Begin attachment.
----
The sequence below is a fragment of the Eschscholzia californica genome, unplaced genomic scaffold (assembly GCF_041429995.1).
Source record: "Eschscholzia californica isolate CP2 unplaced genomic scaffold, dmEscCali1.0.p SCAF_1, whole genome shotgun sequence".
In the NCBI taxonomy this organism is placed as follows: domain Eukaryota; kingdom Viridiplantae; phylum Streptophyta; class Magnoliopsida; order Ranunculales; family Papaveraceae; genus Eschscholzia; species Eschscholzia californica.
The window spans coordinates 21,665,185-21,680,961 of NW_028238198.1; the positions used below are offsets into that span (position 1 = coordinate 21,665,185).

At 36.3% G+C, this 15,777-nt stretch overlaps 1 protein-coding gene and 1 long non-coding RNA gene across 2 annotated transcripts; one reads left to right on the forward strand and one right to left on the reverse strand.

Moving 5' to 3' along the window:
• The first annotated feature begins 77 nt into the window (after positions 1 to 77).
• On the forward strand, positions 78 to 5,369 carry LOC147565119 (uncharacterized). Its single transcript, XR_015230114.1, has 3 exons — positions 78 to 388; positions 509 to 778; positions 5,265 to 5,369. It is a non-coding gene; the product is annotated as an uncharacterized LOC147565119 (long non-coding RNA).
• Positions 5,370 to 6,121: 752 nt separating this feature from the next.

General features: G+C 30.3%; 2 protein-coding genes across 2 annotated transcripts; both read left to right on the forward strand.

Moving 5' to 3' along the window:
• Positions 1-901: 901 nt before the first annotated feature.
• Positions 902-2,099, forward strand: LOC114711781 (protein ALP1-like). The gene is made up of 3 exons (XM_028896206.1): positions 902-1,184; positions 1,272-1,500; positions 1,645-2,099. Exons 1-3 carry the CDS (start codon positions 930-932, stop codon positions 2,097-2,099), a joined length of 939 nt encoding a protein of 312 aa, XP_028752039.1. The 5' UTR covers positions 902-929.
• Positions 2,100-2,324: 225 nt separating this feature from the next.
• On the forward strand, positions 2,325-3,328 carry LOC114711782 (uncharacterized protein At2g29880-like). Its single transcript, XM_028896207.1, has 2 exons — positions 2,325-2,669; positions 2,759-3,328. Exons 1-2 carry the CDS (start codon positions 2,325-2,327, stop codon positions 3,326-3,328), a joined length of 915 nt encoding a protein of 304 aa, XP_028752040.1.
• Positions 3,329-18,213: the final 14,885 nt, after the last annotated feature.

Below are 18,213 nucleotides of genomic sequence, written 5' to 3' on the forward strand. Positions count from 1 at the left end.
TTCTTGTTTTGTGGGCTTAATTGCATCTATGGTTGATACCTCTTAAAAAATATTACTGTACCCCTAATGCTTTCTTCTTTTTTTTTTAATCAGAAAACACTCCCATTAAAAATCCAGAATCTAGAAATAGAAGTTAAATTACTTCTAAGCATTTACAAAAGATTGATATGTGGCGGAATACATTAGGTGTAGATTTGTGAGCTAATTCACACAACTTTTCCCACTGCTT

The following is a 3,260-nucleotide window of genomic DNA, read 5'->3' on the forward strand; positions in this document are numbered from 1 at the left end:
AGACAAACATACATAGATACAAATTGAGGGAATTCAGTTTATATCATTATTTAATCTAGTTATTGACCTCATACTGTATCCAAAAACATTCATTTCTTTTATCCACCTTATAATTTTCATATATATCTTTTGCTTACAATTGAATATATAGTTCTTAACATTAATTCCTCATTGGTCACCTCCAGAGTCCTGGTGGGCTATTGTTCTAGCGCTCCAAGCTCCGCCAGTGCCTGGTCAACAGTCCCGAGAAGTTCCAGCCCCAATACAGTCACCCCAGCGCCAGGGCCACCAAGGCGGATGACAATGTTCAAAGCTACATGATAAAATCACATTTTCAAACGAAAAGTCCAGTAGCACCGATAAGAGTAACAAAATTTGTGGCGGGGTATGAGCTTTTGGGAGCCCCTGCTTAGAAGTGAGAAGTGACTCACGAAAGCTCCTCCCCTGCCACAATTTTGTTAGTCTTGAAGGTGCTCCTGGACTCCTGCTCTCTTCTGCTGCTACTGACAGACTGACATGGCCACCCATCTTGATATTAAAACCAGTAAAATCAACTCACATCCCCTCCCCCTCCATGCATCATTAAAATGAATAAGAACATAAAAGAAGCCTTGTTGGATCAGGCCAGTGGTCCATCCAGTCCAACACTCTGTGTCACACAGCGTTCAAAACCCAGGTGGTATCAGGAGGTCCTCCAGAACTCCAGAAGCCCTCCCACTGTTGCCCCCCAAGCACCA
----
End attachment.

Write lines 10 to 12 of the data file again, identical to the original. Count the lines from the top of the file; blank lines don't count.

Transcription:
General features: G+C 30.3%; 2 protein-coding genes across 2 annotated transcripts; both read left to right on the forward strand.

Moving 5' to 3' along the window:
• Positions 1-901: 901 nt before the first annotated feature.